The Basics of Sewing | Weekend Wanderings

How to sew, the basics of sewing, basic sewing for beginners, sewing hacks, easiest ways to sew, how to start sewing, best sewing machines, best sewing machines for beginners, supplies for sewing,

I’ve always loved sewing. I started sewing in 7th grade and made many of my own clothes as a teenager. Textiles and Clothing with a teaching degree in Home Economics was my major in college and loved every second of it.

But unlike me, I know a lot of you haven’t yet been exposed to sewing and just might want to learn how. Now, in this era of recycled fashions and reusable materials…the timing of this new hobby couldn’t be better. So keep reading to learn more about the basics of sewing, and start your newest addiction today!


Before we get into the how-to’s, we wanted to talk a bit about the history of sewing. Plus, September is National Sewing Month…so there truly isn’t a better time to explore the rich roots of this craft.

Many of the tools we use for our everyday sewing (which we’ll get to a bit later) were invented by National Inventors Hall of Fame® Inductees looking to make the process easier. Thanks to our friends at the National Inventors Hall of Fame® for giving us a hand with this history lesson.

  • Elias Howe created the first practical sewing machine in 1845, having spent five years developing it. Howe’s machine went beyond impacting just the clothing industry by speeding up the production of virtually any material made with stitching. This was the beginning of sewing as we know it today.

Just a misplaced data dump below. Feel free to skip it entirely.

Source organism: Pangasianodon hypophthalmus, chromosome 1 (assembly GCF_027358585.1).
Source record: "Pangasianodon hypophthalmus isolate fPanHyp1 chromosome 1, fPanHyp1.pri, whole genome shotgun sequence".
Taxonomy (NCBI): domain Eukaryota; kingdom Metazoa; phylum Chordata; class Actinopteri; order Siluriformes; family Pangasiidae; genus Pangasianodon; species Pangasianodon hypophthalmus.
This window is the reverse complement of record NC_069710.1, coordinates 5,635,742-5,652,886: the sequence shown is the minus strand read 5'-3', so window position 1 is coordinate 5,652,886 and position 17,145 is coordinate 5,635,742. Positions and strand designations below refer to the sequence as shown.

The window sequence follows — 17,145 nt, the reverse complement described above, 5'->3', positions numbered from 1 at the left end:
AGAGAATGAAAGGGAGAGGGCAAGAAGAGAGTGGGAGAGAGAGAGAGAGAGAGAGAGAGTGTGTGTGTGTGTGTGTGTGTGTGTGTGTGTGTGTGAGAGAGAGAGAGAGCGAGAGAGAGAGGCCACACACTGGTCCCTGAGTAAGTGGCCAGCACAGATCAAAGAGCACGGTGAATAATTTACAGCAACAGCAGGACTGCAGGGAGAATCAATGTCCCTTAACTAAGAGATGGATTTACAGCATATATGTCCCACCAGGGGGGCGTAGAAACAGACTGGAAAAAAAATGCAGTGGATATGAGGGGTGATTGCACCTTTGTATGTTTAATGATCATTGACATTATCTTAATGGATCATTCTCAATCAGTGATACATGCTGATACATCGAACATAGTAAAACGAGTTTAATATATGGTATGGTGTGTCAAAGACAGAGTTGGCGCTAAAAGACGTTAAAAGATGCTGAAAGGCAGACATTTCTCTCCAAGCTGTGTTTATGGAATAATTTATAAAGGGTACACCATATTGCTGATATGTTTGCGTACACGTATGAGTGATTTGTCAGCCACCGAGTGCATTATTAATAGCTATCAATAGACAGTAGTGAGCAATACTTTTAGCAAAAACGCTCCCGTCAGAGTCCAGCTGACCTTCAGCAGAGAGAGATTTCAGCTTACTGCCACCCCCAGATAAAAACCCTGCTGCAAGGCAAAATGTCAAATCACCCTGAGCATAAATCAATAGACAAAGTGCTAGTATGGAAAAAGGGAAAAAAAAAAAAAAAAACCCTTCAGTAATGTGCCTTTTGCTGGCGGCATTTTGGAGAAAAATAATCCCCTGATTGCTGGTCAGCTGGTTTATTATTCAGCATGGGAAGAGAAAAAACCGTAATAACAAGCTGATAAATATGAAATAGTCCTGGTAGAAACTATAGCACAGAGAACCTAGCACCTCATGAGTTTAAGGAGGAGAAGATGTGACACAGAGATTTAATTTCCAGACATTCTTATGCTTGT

• Then, in 1873 Helen Blanchard made improvements to the standard sewing machine by inventing the “zig-zag stitch” sewing machine. The zig-zag stitch seals the edges of a seam, making a garment sturdier. Blanchard continued to make improvements to both sewing machines and needles and went on to establish the Blanchard Over-Seam Co. of Philadelphia in 1881.
  • Walter Hunt can be thanked for making large sewing projects significantly easier thanks to his invention of the safety pin. The design for the safety pin came to the inventor as he twisted an ordinary piece of wire while worrying about a $15 debt. Patented in 1849 under the title of “dress pins,” Hunt’s invention has helped protect the hands and projects of numerous sewers.
How to sew, the basics of sewing, basic sewing for beginners, sewing hacks, easiest ways to sew, how to start sewing, best sewing machines, best sewing machines for beginners, supplies for sewing,


Knowing how to get started with sewing might be the hardest part. One of the first things to do is to find the supplies you need. Here are the basics:

  • Thread
  • Fabric scissors
  • Seam rippers
  • Sewing machine
  • Cutting board
  • Measuring tape
  • Needles (for sewing machine)
  • Pins/pin cushion
  • Fabric markers

Though there is a ton of other stuff you can eventually add on, this is a great starting list.

Deciding which sewing machine you want can be quite challenging. But, it can also make a huge difference in your sewing. Check out our top picks below:

Getting Started

Now…the fun really begins!

  1. Lay your supplies out. Get you sewing station set up with all of the supplies you just purchased. Once you’re in the thick of a project, you never know when you’ll need a tool in the pinch. It’s kind of like a recipe where you have all of your utensils ready and available. Having everything laid out will make the process go much smoother.